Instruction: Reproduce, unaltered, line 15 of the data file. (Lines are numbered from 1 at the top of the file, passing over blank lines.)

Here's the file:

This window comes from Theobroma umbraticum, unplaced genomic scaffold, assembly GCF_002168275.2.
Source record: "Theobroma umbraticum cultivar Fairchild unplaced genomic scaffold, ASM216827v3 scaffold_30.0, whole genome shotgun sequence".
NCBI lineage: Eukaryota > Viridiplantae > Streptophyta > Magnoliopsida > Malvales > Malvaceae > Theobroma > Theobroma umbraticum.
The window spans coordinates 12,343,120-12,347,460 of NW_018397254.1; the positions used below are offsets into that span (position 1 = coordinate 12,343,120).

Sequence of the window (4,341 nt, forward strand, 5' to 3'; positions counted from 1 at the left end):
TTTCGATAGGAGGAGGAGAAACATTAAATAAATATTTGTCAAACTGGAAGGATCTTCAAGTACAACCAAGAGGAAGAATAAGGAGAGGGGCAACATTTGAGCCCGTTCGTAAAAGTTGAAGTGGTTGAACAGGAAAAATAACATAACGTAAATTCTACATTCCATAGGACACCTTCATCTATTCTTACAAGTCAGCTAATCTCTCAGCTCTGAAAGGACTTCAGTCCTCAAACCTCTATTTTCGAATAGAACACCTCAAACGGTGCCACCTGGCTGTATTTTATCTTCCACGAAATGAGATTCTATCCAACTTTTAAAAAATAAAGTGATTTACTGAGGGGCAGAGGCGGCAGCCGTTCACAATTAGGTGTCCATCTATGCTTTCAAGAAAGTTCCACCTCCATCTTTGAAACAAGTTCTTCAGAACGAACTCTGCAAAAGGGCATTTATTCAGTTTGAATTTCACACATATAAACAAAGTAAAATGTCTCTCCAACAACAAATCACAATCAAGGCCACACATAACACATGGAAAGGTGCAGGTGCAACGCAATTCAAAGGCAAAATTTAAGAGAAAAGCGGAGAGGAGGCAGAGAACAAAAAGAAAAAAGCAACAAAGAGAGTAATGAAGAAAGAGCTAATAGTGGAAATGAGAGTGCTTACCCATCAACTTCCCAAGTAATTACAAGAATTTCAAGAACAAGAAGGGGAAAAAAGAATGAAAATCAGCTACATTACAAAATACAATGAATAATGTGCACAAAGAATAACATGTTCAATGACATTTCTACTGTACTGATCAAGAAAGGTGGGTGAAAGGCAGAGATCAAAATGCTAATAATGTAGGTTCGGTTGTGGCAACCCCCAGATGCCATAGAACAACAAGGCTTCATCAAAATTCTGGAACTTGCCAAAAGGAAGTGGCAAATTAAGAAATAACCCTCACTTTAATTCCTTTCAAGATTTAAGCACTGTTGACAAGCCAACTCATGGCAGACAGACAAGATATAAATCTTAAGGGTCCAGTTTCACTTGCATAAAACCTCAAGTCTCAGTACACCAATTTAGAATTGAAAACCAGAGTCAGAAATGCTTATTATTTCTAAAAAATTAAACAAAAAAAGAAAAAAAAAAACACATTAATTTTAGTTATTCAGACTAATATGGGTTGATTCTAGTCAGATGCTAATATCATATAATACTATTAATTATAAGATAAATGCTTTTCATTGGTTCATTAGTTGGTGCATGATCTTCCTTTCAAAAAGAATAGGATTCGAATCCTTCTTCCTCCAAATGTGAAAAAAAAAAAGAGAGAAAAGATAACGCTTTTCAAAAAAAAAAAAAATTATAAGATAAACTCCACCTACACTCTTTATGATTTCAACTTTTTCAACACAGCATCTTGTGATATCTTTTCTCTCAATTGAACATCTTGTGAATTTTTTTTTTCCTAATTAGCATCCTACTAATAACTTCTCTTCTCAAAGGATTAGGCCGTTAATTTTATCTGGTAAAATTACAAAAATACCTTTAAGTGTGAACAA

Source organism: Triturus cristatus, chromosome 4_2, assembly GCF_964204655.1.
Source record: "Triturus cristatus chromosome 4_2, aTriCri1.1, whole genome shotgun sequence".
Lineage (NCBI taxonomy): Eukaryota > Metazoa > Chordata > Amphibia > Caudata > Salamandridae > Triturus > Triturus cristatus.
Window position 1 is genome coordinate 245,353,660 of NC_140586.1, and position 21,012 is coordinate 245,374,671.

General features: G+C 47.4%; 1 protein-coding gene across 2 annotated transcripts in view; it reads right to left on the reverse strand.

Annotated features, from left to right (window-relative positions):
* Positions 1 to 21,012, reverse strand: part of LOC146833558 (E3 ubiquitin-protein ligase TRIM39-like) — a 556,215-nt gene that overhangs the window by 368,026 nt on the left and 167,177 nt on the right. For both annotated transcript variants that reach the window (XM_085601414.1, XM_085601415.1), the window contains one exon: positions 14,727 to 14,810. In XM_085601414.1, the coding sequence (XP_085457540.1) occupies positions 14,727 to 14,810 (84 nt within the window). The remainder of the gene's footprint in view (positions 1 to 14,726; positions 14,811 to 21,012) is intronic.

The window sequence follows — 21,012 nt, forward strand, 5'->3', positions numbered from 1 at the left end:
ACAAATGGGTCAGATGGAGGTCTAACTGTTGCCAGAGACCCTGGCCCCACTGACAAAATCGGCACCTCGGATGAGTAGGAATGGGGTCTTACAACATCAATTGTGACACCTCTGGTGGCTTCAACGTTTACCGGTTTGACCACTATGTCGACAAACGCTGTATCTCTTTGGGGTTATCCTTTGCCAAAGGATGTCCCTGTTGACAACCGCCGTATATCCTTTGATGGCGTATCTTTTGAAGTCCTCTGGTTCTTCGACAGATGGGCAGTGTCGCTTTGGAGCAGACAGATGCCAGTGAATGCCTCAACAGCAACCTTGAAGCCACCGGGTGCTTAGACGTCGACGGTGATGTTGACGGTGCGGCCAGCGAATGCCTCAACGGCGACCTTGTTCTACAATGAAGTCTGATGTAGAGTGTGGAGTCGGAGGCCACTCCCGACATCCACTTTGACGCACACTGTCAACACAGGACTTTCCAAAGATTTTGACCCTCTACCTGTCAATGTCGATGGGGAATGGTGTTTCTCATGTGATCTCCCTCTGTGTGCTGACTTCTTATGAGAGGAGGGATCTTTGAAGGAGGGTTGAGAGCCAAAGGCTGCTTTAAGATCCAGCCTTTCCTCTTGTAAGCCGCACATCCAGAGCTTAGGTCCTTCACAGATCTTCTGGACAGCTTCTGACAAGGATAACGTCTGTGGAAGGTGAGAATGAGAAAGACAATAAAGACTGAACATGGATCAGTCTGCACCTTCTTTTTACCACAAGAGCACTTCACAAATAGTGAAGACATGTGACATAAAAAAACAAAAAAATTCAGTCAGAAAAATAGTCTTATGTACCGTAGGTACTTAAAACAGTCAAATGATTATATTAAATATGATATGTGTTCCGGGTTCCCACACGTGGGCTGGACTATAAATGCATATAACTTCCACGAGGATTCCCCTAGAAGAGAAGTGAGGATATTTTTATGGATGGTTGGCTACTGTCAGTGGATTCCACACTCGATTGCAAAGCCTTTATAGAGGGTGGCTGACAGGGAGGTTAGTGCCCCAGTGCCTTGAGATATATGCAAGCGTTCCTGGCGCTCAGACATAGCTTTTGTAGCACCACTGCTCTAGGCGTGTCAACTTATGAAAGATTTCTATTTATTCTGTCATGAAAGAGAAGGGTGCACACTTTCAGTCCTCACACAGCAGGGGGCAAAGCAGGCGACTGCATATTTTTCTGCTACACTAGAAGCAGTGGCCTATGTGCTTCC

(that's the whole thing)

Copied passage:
ACAAATGGGTCAGATGGAGGTCTAACTGTTGCCAGAGACCCTGGCCCCACTGACAAAATCGGCACCTCGGATGAGTAGGAATGGGGTCTTACAACATCAATTGTGACACCTCTGGTGGCTTCAACGTTTACCGGTTTGACCACTATGTCGACAAACGCTGTATCTCTTTGGGGTTATCCTTTGCCAAAGGATGTCCCTGTTGACAACCGCCGTATATCCTTTGATGGCGTATCTTTTGAAGTCCTCTGGTTCTTCGACAGATGGGCAGTGTCGCTTTGGAGCAGACAGATGCCAGTGAATGCCTCAACAGCAACCTTGAAGCCACCGGGTGCTTAGACGTCGACGGTGATGTTGACGGTGCGGCCAGCGAATGCCTCAACGGCGACCTTGTTCTACAATGAAGTCTGATGTAGAGTGTGGAGTCGGAGGCCACTCCCGACATCCACTTTGACGCACACTGTCAACACAGGACTTTCCAAAGATTTTGACCCTCTACCTGTCAATGTCGATGGGGAATGGTGTTTCTCATGTGATCTCCCTCTGTGTGCTGACTTCTTATGAGAGGAGGGATCTTTGAAGGAGGGTTGAGAGCCAAAGGCTGCTTTAAGATCCAGCCTTTCCTCTTGTAAGCCGCACATCCAGAGCTTAGGTCCTTCACAGATCTTCTGGACAGCTTCTGACAAGGATAACGTCTGTGGAAGGTGAGAATGAGAAAGACAATAAAGACTGAACATGGATCAGTCTGCACCTTCTTTTTACCACAAGAGCACTTCACAAATAGTGAAGACATGTGACATAAAAAAACAAAAAAATTCAGTCAGAAAAATAGTCTTATGTACCGTAGGTACTTAAAACAGTCAAATGATTATATTAAATATGATATGTGTTCCGGGTTCCCACACGTGGGCTGGACTATAAATGCATATAACTTCCACGAGGATTCCCCTAGAAGAGAAGTGAGGATATTTTTATGGATGGTTGGCTACTGTCAGTGGATTCCACACTCGATTGCAAAGCCTTTATAGAGGGTGGCTGACAGGGAGGTTAGTGCCCCAGTGCCTTGAGATATATGCAAGCGTTCCTGGCGCTCAGACATAGCTTTTGTAGCACCACTGCTCTAGGCGTGTCAACTTATGAAAGATTTCTATTTATTCTGTCATGAAAGAGAAGGGTGCACACTTTCAGTCCTCACACAGCAGGGGGCAAAGCAGGCGACTGCATATTTTTCTGCTACACTAGAAGCAGTGGCCTATGTGCTTCC